Barbara Kopple is a two-time Academy Award winning filmmaker. A director and producer of narrative films, documentaries and commercial spots, she most recently completed the documentary, A Murder In Mansfield. The film examines the after affects of a murder trial in the 1990’s where a son testified against his father for the murder of his mother, and will premiere at the 2017 DOC NYC Film Festival. Kopple produced and directed This Is Everything: Gigi Gorgeous, which chronicles the life and family of Internet sensation Gigi Gorgeous, and had its premiere at the 2017 Sundance Film Festival. Miss Sharon Jones!, premiered at the 2015 Toronto International Film Festival and was the opening night film at DOC NYC. It follows the talented and gregarious soul singer of the Grammy-nominated R&B band Sharon Jones & the Dap-Kings during the most challenging year of her life and received a 2017 Emmy Nomination for Outstanding Arts & Culture Documentary.
Other recent projects include: Shelter, about homeless vets; Hot Type: 150 Years of The Nation, examines America’s oldest continuously published weekly magazine; Running from Crazy, premiered at Sundance in 2013 and received a 2014 Primetime Emmy nomination for Outstanding Documentary or Nonfiction Special; Fight To Live, exposes the roadblocks imposed by the current FDA approvals process; A Force of Nature, celebrates the life and work of journalist and philanthropist Ellen Ratner; Gun Fight, explores the place of guns in US culture; The House of Steinbrenner, part of ESPN’s Emmy nominated “30 for 30” series, received a 2010 Peabody Award as well as the International Documentary Association Award for Best Continuing Series; The Emmy-nominated, Woodstock: Now and Then, looks back at the legacy of the historic music festival, 40 years later. Well known for her work on US labor issues, Barbara directed Steamfitters Local Union 638 in 2007 for HBO’s acclaimed Addiction Series. The New York Times likened this short documentary to “crisp tonic with lime.” This program was awarded the Television Academy of Arts and Sciences Governor’s Award.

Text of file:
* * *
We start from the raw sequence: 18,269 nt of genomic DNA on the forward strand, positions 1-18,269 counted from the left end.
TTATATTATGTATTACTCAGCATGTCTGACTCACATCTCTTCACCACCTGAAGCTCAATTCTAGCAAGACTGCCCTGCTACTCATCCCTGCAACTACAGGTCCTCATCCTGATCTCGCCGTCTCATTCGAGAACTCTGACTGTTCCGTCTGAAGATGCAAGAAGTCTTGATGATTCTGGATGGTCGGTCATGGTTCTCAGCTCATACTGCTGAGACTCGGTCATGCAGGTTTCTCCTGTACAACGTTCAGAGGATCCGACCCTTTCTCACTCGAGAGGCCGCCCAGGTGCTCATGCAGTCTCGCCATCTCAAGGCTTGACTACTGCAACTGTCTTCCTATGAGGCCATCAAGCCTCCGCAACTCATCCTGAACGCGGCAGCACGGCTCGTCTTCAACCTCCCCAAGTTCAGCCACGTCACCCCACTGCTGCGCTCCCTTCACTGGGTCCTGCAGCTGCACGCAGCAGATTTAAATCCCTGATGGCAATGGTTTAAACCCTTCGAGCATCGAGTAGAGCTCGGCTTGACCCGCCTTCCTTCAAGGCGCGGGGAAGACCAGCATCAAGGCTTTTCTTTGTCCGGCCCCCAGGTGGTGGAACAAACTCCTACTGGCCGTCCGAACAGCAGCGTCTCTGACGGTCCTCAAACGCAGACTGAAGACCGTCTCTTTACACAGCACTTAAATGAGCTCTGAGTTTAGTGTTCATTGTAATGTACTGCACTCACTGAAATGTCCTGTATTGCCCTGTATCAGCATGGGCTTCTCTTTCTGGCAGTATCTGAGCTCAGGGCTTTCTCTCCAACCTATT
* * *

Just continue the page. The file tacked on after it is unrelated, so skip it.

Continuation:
Barbara produced and directed Harlan County USA and American Dream, both winners of the Academy Award for Best Documentary Feature. In 1991, Harlan County USA was named to the National Film Registry by the Librarian of Congress and designated an American Film Classic. Harlan County USA was restored and preserved by the Women’s Preservation Fund and the Academy Film Archive, and featured as part of the Sundance Collection at the Sundance Film Festival in 2005. The Criterion Collection released a DVD of Harlan County USA in 2006.
Barbara produced and directed: Shut Up and Sing, following the Dixie Chicks and the fallout they faced after publically criticizing President Bush; A Conversation with Gregory Peck, a film portrait of the legendary actor; The Hamptons, a four-hour mini-series for ABC; My Generation examining the Woodstock legacy and Generation X; and Fallen Champ: The Untold Story of Mike Tyson, for which she was nominated for an Emmy for Outstanding Individual Achievement in Directing. She directed the feature nonfiction film Wild Man Blues, about the European tour of Woody Allen and his jazz band, for which she won the National Board of Review Award for Best Documentary. Barbara also produced the HBO documentary American Standoff, which chronicled an 18-month strike of the Teamsters Union against Overnite Transportation, and the A&E documentary Bearing Witness about female war correspondents working in Iraq. Barbara was a member of the Winter Soldier Collective, which created the film Winter Soldier.